Old coloring book recalls WWII
by Ken Weyand
One of the items I’ve saved from my childhood is a coloring book, and its subject matter makes it a bit special. “Fighting Yanks” measures 11 x 14 inches, with a full-color display of warplanes, an anti-aircraft gun, and a Jeep with armed soldiers (smiling and relaxed as if enjoying a Sunday drive), closely followed by a battle tank on the front and back cover. There’s no publishing date listed, but by the book’s content and my coloring “technique,” I’m guessing very early 1940s.
Published by Saalfield Publishing Co., the book contains 64 pages of military-related subjects, printed on newsprint-quality paper. Many wartime activities are included, including Seabees hacking out roads in jungles, trainees practicing hand-to-hand combat with bayonets, workers assembling bombers, an infantryman using a walkie-talkie, snipers, artillerymen, litter-bearers, and more. One page depicts an “American negro soldier on duty in Liberia.”
Several pages depict “home-front heroes,” including a woman working in a hayfield, civilian switchboard operators, a worker recycling tires, and others, including domestic factory workers. Women appear frequently in various roles: home-front workers, USO volunteers, front-line nurses and WAAC’s and WAVE’s performing military duties. Other women are shown supporting their military husbands and boyfriends.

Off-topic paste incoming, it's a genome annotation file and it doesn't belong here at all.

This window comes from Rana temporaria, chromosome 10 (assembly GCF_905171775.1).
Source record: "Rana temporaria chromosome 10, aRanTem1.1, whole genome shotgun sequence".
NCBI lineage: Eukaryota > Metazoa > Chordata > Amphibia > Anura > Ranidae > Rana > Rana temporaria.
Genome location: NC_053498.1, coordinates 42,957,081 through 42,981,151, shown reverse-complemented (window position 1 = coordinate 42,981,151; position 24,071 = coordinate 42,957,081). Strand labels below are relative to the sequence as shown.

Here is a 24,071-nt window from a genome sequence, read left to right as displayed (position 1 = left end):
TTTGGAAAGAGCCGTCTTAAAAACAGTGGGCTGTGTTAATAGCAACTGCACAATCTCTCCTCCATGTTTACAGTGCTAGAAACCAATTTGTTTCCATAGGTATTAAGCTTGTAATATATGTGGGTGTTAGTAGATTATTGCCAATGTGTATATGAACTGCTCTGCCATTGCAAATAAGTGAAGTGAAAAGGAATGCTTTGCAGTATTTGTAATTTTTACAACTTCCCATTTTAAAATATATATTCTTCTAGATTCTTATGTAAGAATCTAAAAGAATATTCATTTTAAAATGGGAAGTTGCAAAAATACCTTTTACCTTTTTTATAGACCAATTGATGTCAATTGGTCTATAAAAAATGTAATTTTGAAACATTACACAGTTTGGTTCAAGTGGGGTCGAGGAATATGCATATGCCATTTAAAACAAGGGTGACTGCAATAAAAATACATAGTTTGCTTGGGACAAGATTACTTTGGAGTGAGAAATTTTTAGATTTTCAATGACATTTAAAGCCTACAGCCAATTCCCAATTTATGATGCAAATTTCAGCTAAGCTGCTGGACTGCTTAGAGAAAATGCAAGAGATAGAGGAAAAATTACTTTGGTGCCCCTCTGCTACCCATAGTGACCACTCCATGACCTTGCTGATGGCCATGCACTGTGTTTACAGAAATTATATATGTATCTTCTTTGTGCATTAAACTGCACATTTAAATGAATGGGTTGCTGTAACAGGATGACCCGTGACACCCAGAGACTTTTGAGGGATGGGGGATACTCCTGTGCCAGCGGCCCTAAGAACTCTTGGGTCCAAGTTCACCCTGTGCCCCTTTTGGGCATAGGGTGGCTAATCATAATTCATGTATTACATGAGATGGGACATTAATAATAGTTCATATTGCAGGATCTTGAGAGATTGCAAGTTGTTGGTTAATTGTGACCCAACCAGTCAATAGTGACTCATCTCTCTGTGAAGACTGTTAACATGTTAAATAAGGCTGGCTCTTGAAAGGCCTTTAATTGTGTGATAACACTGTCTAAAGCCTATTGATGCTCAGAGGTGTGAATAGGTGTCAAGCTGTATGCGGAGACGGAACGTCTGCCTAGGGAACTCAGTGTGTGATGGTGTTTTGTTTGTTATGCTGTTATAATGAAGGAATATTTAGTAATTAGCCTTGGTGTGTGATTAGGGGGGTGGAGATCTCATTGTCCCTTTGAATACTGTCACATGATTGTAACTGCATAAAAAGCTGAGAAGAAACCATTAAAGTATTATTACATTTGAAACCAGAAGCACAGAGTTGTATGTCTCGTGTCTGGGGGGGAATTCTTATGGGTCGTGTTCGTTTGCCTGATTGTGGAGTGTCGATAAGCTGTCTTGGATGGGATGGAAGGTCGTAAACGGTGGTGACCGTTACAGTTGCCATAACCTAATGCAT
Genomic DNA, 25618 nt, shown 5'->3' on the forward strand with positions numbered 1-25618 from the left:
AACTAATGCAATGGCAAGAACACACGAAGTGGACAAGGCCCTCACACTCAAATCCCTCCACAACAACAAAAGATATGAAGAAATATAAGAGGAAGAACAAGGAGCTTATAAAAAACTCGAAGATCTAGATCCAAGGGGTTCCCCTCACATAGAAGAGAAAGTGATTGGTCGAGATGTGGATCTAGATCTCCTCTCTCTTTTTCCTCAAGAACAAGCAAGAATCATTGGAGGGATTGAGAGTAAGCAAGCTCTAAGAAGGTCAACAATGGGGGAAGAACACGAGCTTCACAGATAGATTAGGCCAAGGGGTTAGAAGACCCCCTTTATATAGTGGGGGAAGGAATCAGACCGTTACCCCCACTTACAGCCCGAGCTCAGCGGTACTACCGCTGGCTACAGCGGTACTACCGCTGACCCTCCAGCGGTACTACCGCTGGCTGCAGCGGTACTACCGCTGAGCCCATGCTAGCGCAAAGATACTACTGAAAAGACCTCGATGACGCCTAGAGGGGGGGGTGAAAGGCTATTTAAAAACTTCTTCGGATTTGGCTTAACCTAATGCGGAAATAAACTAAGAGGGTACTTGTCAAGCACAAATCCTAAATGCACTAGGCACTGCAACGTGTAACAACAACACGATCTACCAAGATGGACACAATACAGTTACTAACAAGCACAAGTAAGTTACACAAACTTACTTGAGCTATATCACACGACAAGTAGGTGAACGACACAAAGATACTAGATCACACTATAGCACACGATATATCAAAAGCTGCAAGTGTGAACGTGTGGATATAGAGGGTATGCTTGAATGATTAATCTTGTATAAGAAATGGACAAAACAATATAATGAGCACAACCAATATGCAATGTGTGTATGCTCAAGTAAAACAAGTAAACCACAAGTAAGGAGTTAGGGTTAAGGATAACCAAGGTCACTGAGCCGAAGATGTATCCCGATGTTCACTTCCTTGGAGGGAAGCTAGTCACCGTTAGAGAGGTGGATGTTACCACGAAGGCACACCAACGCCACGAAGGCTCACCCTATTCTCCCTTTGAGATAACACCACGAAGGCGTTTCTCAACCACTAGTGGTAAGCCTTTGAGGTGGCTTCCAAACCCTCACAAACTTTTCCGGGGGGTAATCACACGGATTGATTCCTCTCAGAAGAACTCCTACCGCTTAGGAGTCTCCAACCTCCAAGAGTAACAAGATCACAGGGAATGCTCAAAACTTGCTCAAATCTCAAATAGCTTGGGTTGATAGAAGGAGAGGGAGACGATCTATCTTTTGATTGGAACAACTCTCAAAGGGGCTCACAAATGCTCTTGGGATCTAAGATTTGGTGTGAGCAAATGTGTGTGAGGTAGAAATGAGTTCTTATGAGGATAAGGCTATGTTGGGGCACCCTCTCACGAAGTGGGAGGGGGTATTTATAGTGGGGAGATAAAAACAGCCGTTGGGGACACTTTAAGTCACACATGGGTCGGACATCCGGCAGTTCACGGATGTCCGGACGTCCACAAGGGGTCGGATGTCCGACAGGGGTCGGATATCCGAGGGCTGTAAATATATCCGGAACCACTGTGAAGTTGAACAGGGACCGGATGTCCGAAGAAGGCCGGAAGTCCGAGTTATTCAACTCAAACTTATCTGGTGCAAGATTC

Children are depicted in several ways: buying Savings Bonds, collecting scrap iron for the war effort, pledging allegiance to the flag, and Boy Scouts gathering in a tomato crop to help fill in for farm laborers, a scarcity during the war.
According to Wikipedia, the Saalfield Publishing Company, based in Akron, Ohio, specialized in children’s books and operated from 1900 to 1977. The company published the works of several authors, including Louisa May Alcott, Horatio Alger, P.T. Barnum, Daniel Defoe, Dr. Seuss, Mark Twain, Shirley Temple, and several others.
The company made at least one misstep in 1903 when it published the “New Americanized Encyclopedia Britannica.” It was sued for copyright violation. Wikipedia doesn’t reveal the dollar amount or how the suit was settled.
My copy of the coloring book was not extensively used, and what few pages I colored were not improved by my “artistry.” As a lad of 3 or 4, I obviously had not yet mastered the technique of “coloring within the lines.”